By now pretty much everybody understands the "greenhouse effect." Greenhouse gases, primarily CO2 and methane, released into the atmosphere trap solar energy just like a greenhouse and the Earth gets hotter.
There are other components to global warming. The loss of Arctic sea ice is the most obvious. The white reflective ice and snow melts exposing the dark ocean waters beneath. Dark water absorbs more solar energy than ice. The Arctic Ocean then warms which warms the atmosphere immediately above it.
Now scientists warn that another heating component is about to come into the mix, the IPO. That's the acronym for Inter-decadal Pacific Oscillation. We don't tend to think of the vast Pacific Ocean as a heat repository yet that's what it is.
For a decade or two, the Pacific may absorb atmospheric heat and, due to winds and currents, it takes that heat into the ocean depths. The first law of thermodynamics provides that energy remains a constant and, while it can be changed from one form to another, energy can neither be created nor destroyed. In other words, atmospheric heat has been absorbed to become oceanic heat, but that heat energy remains and, in this case, it remains in the Pacific depths.
Like El Nino, the IPO goes through phases - negative, neutral, positive, neutral, negative, and so on. The negative phase is when heat is trapped in the depths. The positive phase is when that stored heat rises to the surface and is returned to the atmosphere and that's what seems to be in our immediate future.
[A] paper by Melbourne University researchers, published this week in Geophysical Research Letters, argues the preceding negative phase - lasting from 2000-2014 - may have provided a "temporary buffer" for surface temperature increases and "cushioned the impacts of global warming on extreme events, such as heatwaves".
"A turnaround of the IPO to its positive phase could initiate a period of accelerated warming over the next one or two decades," Ben Henley and Andrew King state. "This would likely lead to the Paris target of 1.5 degrees (warming since pre-industrial times) being surpassed within the next decade."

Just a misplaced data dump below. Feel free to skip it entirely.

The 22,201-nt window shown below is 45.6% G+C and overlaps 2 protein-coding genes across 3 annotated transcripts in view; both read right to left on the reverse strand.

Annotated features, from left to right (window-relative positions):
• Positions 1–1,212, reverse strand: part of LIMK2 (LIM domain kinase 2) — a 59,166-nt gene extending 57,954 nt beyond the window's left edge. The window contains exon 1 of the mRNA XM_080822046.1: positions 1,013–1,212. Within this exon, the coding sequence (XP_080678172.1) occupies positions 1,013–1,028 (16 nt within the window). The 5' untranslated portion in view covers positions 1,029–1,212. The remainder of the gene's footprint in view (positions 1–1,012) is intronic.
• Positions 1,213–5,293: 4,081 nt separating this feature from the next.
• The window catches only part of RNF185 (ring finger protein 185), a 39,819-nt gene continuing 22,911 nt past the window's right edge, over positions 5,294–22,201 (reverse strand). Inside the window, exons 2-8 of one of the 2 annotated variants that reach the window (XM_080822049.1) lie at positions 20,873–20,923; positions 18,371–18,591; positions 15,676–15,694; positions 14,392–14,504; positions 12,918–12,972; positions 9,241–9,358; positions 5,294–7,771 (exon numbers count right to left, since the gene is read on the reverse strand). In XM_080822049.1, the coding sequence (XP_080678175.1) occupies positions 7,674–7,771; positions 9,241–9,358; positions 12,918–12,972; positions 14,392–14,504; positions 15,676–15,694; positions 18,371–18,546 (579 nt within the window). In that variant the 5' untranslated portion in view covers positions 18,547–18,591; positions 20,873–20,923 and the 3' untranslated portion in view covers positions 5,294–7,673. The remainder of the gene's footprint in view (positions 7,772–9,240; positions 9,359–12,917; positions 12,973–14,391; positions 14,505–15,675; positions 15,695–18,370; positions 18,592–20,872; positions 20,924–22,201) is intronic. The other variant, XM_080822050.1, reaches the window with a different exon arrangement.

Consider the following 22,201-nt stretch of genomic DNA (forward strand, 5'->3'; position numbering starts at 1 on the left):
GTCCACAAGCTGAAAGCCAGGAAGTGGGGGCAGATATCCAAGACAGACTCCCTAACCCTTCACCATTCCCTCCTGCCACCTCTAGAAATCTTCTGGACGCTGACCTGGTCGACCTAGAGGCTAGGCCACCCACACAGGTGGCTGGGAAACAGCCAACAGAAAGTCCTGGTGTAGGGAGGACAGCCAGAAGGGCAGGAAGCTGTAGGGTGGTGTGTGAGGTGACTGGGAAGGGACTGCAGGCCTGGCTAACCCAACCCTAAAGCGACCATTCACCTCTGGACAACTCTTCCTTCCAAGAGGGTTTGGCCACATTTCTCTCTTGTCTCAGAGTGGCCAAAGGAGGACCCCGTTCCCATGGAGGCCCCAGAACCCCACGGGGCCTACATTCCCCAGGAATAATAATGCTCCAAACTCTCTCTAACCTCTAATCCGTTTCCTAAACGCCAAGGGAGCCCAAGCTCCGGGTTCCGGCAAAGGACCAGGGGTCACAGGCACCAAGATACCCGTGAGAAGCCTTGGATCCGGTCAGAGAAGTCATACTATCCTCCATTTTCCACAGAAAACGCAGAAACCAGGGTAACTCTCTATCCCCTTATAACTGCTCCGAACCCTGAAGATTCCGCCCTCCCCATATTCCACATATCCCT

And so, while the Arctic continues to warm, releasing as it does ever more methane and CO2 into the atmosphere; and as the greenhouse gas concentrations continue to grow from our consumption of fossil fuels; we're also going to be hit by the release of heat stored in the depths of the Pacific Ocean.
And, of course, the other part of the equation involves how rising ocean temperatures affect sea life, Mound, as I'm sure you well know. https://www.thoughtco.com/global-warming-effect-on-marine-populations-1434916
And a warming ocean results in lowered oxygenation, compounding the threat to fish and other marine life from algae blooms, dead zones and such. We have taken the oceans for granted, unable or unwilling to regulate the international fishing fleet as it fishes one species after another to commercial extinction. We have failed to prevent industrial and agricultural discharge into our oceans, lakes and rivers. We've created floating seas of plastic debris. As a civilization we've fallen deaf just as the alarm bells are sounding. It's a damned mess and almost nothing is being done about it. That is hubris on a planetary scale.
Individuals think; groups don't. The larger the group, the dumber it is. As an individual I'm scared of what's coming, particularly for my grandchildren. Observing the groups, large and small, that I participate in I see very little attention. As to the 7.5 billion, there is almost no thought at all and no intention to change.
Canada's Defense Minister better pay attention. Instead of worrying about stress in the rest of the world he needs to pay attention to the defense of Canada. As you pointed out, Mound, we need bases in the North. However, global warming is going to create stress to the south of us. My fear is of major failures (crop, water, etc) in the US and some of those good old boy militias (armed to the teeth) doing Ethan Allen raids across Canada's southern border. Canada's military is unprepared to stop that.
Have you read The Road by Cormac McCarthy?
Anyong....12:01 PM ...that is also part of the answer to the Atlantic problem with reduced production of oxygen....it was producing 18% of the worlds oxygen. So far, by a 6% reduction as photo-plankton is severely hampered by CO2 changing its form. This coming from NASA who are based in Newfoundland presently studying the situation.
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